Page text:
Governments prefer indirect taxation partly because politicians assume they’ll take less heat if hands of tax collectors slip into our pockets surreptitiously. That’s done in BC by instructing crown corporations to overcharge customers and transfer surpluses to the public treasury. This allows BC Liberals to make a claim like one on the finance ministry website:
“The general corporate income tax rate in B.C. is among the lowest in North America and the G7 nations.”
Liberals also could say that oil, gas and mining companies pay among the lowest royalty rates anywhere in the world. But, low corporate income taxes and low resource returns mean that government looks elsewhere for revenues.
One of those places is ICBC. The insurance company delivered $677 million to the provincial treasury in 2010 and 2011 and has been told to contribute another $550 million in the next three years. Former Liberal MLA Geoff Plant, whose law firm billed the province more than $1 million in 2013, sees overcharging by crown corporations as good. Mind you, he’s not worried about insurance rates as long as $50,000+ sails his way each year for attending a few meetings of BC Ferries. (He and his family also get free passes to ride the ferries.)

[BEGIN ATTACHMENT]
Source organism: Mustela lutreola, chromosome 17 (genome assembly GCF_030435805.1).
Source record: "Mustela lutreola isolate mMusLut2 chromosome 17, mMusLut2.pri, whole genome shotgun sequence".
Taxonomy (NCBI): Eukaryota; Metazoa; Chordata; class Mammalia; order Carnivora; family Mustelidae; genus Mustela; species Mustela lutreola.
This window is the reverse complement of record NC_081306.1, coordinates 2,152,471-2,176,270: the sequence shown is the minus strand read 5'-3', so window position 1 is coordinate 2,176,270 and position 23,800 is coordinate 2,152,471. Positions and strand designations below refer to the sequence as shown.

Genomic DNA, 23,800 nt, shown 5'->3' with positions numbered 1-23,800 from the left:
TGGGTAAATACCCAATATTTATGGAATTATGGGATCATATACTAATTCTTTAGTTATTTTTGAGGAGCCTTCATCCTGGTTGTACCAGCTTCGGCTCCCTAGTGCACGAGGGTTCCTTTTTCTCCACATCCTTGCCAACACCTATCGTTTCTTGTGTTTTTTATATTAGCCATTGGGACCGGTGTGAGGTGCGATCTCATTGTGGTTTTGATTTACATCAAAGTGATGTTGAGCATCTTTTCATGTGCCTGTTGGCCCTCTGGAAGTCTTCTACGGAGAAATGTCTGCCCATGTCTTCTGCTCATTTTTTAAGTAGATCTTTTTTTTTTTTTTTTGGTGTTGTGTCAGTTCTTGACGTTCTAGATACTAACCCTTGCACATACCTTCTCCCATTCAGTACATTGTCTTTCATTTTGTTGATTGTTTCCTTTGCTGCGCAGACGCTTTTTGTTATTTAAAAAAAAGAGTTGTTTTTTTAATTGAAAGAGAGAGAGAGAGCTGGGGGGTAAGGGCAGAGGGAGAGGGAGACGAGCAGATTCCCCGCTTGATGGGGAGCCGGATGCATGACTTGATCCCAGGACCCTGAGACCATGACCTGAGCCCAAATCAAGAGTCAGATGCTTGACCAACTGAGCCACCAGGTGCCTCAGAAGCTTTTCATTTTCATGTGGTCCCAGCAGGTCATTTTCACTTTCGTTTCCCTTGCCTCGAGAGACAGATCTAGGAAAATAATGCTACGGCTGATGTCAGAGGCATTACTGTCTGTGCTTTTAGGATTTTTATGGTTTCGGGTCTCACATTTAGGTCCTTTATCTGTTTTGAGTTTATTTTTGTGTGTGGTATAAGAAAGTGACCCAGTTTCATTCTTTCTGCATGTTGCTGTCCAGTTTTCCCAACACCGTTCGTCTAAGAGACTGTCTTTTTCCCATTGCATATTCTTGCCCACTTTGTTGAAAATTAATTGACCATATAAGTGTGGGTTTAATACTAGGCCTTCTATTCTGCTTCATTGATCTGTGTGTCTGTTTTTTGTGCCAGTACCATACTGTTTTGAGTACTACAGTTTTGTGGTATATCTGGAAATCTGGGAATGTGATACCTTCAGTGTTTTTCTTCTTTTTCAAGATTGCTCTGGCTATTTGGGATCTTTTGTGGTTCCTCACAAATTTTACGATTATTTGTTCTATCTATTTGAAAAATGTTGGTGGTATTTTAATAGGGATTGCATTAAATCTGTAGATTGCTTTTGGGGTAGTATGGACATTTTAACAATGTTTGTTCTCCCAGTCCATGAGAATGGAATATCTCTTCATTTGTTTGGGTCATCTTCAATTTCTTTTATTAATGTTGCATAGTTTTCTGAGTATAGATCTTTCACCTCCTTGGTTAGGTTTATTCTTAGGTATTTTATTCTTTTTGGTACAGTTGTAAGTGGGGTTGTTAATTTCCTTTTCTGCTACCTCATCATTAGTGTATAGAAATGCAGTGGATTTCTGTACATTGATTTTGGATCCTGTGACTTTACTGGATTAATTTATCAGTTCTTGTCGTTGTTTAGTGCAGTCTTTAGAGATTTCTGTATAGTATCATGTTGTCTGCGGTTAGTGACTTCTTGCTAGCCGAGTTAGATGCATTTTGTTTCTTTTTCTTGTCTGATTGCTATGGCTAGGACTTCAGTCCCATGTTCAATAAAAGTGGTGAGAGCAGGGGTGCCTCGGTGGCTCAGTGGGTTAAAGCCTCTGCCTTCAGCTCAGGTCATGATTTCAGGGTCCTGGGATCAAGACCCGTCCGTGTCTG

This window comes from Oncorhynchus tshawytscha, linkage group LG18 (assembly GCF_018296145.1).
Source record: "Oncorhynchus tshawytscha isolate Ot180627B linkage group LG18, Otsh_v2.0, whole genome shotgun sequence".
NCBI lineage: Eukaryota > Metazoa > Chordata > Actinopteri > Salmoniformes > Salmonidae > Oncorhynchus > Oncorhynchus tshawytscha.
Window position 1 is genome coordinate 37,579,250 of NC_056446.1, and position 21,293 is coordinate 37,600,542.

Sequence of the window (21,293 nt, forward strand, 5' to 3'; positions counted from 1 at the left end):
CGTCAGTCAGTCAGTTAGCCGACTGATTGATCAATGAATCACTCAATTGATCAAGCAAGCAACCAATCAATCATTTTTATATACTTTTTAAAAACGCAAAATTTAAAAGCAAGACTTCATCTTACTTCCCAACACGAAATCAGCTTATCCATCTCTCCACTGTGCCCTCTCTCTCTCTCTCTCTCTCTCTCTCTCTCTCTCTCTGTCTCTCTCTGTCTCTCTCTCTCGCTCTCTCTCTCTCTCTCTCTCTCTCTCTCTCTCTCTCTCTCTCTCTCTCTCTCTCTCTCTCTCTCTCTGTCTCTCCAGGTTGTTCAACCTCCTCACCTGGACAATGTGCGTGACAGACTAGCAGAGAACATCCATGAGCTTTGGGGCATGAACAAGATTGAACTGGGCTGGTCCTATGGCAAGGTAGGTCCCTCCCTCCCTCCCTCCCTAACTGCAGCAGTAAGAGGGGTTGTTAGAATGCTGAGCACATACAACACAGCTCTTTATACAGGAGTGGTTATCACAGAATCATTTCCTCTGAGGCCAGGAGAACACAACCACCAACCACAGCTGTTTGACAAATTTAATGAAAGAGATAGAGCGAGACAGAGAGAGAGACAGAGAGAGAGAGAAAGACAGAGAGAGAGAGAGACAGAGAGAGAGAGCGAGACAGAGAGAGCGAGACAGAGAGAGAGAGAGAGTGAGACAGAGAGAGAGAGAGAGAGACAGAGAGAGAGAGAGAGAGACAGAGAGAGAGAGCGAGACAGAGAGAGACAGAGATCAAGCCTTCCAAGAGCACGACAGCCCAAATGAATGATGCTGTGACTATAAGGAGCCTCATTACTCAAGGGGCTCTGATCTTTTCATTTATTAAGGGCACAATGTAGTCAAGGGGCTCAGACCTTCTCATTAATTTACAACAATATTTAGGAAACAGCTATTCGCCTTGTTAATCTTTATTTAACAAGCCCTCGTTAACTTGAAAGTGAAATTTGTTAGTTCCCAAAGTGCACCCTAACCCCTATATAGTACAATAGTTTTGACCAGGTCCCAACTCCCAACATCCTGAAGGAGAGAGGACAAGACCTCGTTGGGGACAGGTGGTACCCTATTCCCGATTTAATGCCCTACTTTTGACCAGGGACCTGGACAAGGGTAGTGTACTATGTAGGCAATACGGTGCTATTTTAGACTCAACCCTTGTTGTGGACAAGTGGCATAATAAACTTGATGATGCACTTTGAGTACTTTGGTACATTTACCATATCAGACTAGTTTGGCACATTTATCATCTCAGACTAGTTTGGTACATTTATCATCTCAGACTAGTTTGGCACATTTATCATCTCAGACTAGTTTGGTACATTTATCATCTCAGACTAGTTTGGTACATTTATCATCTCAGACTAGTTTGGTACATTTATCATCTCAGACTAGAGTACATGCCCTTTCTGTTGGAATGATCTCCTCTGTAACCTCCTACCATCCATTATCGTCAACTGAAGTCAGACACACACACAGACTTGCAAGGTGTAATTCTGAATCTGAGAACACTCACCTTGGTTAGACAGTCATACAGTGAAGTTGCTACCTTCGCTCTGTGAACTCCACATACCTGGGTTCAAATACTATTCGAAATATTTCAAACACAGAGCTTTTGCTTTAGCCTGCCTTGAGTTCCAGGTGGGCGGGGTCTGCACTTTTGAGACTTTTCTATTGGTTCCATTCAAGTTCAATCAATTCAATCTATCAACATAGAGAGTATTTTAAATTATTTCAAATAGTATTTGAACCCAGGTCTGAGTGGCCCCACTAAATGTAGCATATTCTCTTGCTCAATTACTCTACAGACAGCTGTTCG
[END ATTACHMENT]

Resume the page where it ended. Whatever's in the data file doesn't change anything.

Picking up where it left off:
The cash transfers are only part of the amount contributed by ICBC. For one thing, it saves costs that would otherwise fall on the government by providing a fine salary and corner office to Paul Taylor, a good Liberal who found a road outside government, while still paved with gold, was bumpy. More on Taylor at A cheapjack’s parachute is stained.
ICBC also contributes hundreds of millions each year to the province through insurance premium taxes and by directly paying for road improvements, traffic safety programs and driver and vehicle license administration.
The real money for the BC treasury comes from the public utility company. Since 1998, BC Hydro paid $11.5 billion to government. The largest transfer was in the year ended March 31, 2011: $945 million. However, that was also the year that BC Liberals promised a new energy policy with greater emphasis on private power production. Not long after, buying that power high and selling it low created a major drag on BC Hydro financial results. With the 2013 election pending, government could not sustain the 2011 level of cash transfers without even higher rate increases.
Not surprisingly, with the election behind them, BC Liberals are preparing massive increases in electricity prices. The 26.4% suggested in a leaked document would take a billion dollars a year out of our economy. It will be painful for us all.